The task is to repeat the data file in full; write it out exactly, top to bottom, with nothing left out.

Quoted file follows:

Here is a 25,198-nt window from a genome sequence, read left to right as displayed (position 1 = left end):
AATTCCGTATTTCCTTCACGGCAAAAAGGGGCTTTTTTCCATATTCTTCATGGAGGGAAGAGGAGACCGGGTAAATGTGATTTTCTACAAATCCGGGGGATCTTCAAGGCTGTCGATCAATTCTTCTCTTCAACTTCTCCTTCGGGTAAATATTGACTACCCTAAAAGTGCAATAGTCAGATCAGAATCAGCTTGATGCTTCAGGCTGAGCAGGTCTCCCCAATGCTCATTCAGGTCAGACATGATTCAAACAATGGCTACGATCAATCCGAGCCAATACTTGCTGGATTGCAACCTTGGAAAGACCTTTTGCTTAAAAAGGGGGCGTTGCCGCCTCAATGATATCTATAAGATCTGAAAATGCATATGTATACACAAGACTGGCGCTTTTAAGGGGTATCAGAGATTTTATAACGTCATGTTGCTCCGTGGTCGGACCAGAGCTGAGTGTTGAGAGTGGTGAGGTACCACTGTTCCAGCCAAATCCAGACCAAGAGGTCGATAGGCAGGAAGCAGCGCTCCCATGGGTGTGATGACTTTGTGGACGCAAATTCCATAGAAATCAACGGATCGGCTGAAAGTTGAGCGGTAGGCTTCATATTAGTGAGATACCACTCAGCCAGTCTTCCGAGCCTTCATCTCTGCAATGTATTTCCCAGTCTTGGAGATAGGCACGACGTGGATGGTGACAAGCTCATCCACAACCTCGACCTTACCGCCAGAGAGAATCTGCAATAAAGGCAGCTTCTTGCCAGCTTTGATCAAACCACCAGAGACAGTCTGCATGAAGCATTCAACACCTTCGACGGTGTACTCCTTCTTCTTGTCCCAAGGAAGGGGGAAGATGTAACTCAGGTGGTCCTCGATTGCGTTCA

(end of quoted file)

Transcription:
Here is a 25,198-nt window from a genome sequence, read left to right as displayed (position 1 = left end):
AATTCCGTATTTCCTTCACGGCAAAAAGGGGCTTTTTTCCATATTCTTCATGGAGGGAAGAGGAGACCGGGTAAATGTGATTTTCTACAAATCCGGGGGATCTTCAAGGCTGTCGATCAATTCTTCTCTTCAACTTCTCCTTCGGGTAAATATTGACTACCCTAAAAGTGCAATAGTCAGATCAGAATCAGCTTGATGCTTCAGGCTGAGCAGGTCTCCCCAATGCTCATTCAGGTCAGACATGATTCAAACAATGGCTACGATCAATCCGAGCCAATACTTGCTGGATTGCAACCTTGGAAAGACCTTTTGCTTAAAAAGGGGGCGTTGCCGCCTCAATGATATCTATAAGATCTGAAAATGCATATGTATACACAAGACTGGCGCTTTTAAGGGGTATCAGAGATTTTATAACGTCATGTTGCTCCGTGGTCGGACCAGAGCTGAGTGTTGAGAGTGGTGAGGTACCACTGTTCCAGCCAAATCCAGACCAAGAGGTCGATAGGCAGGAAGCAGCGCTCCCATGGGTGTGATGACTTTGTGGACGCAAATTCCATAGAAATCAACGGATCGGCTGAAAGTTGAGCGGTAGGCTTCATATTAGTGAGATACCACTCAGCCAGTCTTCCGAGCCTTCATCTCTGCAATGTATTTCCCAGTCTTGGAGATAGGCACGACGTGGATGGTGACAAGCTCATCCACAACCTCGACCTTACCGCCAGAGAGAATCTGCAATAAAGGCAGCTTCTTGCCAGCTTTGATCAAACCACCAGAGACAGTCTGCATGAAGCATTCAACACCTTCGACGGTGTACTCCTTCTTCTTGTCCCAAGGAAGGGGGAAGATGTAACTCAGGTGGTCCTCGATTGCGTTCA